Afterwards, in the state that the holder 14 side of the socket 12 is positioned in front side, the socket 12 is put in the case 16 from upside. The case 16 is then covered with the cover 17 to make the body 140 intervene between the spring pieces 173 a and 173 b of the attachment 173 and also to lock the lock nails 162 a and 163 a of the case 16 to the holes 170 a and 171 a of the cover 17, respectively. Thereby, the metal shell 15 incorporates with the socket 12.

In the embodiment, each of the plugs 10 and 11 is a single ferrule plug, and accordingly, for example, upper and lower cases constituting a conventional plug can be omitted. Since the terminals 13 1-13 9 are located on the bottom face of the socket 12 (MID 13) and the bores 141 and 142 are located at the front side of the socket 12, it is possible to reduce thickness dimension of an electronic product equipped with the plug-socket connector apparatus of the invention in comparison with the plug-socket connector apparatus obtained from said hybrid optical-electrical connector apparatus. Moreover, since the plugs 10 and 11 can rotate within the ranges R1 and R2 around the pinholes 106 and 116, it is possible to absorb stress from the optical fiber cables 18 and 19 while retaining the cables 18 and 19 to prevent optical axes of the optical fibers 181 and 191 from deviating from optical axes of the optical elements 132 and 133. For example, even if the plug 10 rotates within the range R1 in response to stress from the cable 18, the plug 10 rotates around the pinhole 106 and therefore the optical axis of the optical fiber 181 is constant.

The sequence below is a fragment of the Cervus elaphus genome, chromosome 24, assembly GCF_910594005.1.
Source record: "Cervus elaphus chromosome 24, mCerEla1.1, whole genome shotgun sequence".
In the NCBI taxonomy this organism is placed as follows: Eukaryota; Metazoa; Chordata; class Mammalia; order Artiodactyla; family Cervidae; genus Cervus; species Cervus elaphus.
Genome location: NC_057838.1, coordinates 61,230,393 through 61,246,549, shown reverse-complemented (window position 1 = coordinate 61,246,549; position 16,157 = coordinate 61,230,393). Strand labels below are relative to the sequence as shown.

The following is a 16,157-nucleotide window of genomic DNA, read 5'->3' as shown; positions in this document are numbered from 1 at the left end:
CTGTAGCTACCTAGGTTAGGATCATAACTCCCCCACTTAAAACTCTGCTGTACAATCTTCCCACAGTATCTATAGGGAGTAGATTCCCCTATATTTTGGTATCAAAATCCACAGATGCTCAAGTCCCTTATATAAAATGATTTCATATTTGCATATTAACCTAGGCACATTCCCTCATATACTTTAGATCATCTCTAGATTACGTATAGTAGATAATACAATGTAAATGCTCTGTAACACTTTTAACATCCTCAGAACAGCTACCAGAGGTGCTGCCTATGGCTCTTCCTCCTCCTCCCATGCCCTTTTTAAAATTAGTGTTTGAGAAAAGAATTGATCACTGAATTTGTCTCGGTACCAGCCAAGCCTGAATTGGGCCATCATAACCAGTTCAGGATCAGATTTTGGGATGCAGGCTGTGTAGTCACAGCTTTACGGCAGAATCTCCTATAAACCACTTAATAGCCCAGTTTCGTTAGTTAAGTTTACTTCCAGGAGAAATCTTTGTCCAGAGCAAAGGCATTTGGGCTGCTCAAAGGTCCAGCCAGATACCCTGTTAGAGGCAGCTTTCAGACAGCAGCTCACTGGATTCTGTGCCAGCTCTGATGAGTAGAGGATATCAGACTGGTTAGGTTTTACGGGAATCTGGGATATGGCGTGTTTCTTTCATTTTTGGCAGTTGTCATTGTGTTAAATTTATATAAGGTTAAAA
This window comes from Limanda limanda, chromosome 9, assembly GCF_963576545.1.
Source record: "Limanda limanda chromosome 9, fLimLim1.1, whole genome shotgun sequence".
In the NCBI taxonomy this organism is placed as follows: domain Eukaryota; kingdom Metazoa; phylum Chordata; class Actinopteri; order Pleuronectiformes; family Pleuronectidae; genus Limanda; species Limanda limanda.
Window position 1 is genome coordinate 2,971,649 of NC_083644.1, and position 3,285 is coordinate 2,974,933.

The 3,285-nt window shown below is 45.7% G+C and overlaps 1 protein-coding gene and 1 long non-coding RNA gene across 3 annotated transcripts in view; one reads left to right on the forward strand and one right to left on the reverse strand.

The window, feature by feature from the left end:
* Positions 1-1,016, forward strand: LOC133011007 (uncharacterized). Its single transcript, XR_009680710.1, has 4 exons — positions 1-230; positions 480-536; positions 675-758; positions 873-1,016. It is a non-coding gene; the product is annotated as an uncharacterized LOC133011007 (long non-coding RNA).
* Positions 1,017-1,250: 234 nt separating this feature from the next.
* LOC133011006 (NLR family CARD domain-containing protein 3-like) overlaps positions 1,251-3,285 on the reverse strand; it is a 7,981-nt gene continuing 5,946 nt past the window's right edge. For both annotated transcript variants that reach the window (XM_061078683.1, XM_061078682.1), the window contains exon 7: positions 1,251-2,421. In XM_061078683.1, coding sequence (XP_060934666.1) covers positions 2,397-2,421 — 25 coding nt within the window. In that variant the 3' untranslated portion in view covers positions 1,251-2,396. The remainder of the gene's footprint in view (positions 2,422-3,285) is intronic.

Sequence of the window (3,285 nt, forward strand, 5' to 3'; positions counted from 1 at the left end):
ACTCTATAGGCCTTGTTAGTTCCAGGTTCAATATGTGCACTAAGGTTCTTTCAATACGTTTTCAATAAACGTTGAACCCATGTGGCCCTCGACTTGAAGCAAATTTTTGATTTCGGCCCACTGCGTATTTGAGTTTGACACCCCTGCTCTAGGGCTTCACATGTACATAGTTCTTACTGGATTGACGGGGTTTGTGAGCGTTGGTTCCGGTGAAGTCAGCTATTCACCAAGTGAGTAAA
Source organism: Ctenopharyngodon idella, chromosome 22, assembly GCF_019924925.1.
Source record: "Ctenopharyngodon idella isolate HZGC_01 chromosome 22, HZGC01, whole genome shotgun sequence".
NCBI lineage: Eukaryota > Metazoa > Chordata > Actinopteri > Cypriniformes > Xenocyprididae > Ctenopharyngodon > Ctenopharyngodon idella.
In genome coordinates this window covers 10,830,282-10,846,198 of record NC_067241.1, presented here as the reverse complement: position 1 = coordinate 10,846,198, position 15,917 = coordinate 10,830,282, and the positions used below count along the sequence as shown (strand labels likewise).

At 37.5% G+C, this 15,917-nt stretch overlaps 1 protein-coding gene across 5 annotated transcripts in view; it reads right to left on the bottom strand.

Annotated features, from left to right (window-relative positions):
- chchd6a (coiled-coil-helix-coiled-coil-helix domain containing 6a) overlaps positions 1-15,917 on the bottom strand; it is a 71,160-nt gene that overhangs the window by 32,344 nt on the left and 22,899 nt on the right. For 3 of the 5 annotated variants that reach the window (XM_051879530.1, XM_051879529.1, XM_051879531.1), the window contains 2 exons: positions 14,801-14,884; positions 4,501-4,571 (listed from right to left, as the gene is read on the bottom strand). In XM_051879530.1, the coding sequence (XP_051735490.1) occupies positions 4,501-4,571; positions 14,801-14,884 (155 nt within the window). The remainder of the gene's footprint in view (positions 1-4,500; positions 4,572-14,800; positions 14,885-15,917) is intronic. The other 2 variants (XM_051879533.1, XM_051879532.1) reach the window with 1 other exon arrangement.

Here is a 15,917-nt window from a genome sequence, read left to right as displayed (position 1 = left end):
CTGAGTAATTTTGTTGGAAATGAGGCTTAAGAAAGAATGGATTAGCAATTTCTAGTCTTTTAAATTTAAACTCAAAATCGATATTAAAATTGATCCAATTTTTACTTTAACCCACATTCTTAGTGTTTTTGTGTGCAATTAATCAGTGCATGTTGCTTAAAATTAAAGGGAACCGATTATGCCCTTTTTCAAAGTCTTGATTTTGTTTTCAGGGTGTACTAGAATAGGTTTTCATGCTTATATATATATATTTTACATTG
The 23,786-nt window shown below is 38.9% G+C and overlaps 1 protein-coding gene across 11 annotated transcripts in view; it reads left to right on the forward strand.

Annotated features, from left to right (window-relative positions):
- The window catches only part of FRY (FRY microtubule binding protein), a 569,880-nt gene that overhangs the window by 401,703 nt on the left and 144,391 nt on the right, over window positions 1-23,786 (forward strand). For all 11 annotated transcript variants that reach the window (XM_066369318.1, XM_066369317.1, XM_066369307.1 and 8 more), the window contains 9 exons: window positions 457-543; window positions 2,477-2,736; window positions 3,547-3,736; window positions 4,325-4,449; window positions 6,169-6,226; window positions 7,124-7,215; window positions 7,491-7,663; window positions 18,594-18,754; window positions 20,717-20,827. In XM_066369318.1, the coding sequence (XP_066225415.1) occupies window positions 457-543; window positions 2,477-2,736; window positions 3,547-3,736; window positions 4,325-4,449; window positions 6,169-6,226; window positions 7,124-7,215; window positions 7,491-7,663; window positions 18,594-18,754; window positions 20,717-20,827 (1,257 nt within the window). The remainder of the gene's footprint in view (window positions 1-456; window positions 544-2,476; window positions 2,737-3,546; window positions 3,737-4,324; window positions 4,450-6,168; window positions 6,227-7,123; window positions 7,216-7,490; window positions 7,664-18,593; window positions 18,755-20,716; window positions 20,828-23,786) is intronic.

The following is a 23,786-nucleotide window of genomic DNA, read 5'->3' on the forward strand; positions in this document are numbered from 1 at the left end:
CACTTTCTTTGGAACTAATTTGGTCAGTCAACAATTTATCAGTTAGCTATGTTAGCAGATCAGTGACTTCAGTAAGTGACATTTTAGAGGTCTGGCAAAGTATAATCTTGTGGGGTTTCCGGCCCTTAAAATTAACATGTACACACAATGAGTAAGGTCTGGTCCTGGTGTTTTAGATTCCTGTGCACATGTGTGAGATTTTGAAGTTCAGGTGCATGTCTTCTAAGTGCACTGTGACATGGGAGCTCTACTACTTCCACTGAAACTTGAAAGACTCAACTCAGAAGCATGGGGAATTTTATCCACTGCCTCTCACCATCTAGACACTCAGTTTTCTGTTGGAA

In a modified embodiment, as shown in FIG. 16, each of the terminals 13 1-13 9 is provided with a soldering ball 137. In this case, flatness can be improved and the terminals 13 1-13 9 can be certainly soldered onto lands of a printed circuit board.

In a modified embodiment, as shown in FIG. 17, each of the terminals 13 1-13 9 is formed into a V-shape in section. In this case, since an area of each of the terminals 13 1-13 9 is spread, soldering strength can be enhanced.

In a modified embodiment, each of the first and second plugs 10 and 11 and the plug holder 14 is made of insulating synthetic resin and is plated with conductive material. Also, in this case, it is possible to shield almost the whole socket 12 except the region of the terminals 13 1-13 9 as well as the bores 141 and 142 respectively corresponding to the small plugs 10 and 11.

In a modified embodiment, in case that conductive patterns of the MID 13 are formed through electroplating, surplus power supply patterns (138) of the conductive patterns in MID 13 are cut as shown in FIG. 18. Thus, by cutting surplus power supply patterns to remove the surplus power supply patterns, noise can be reduced.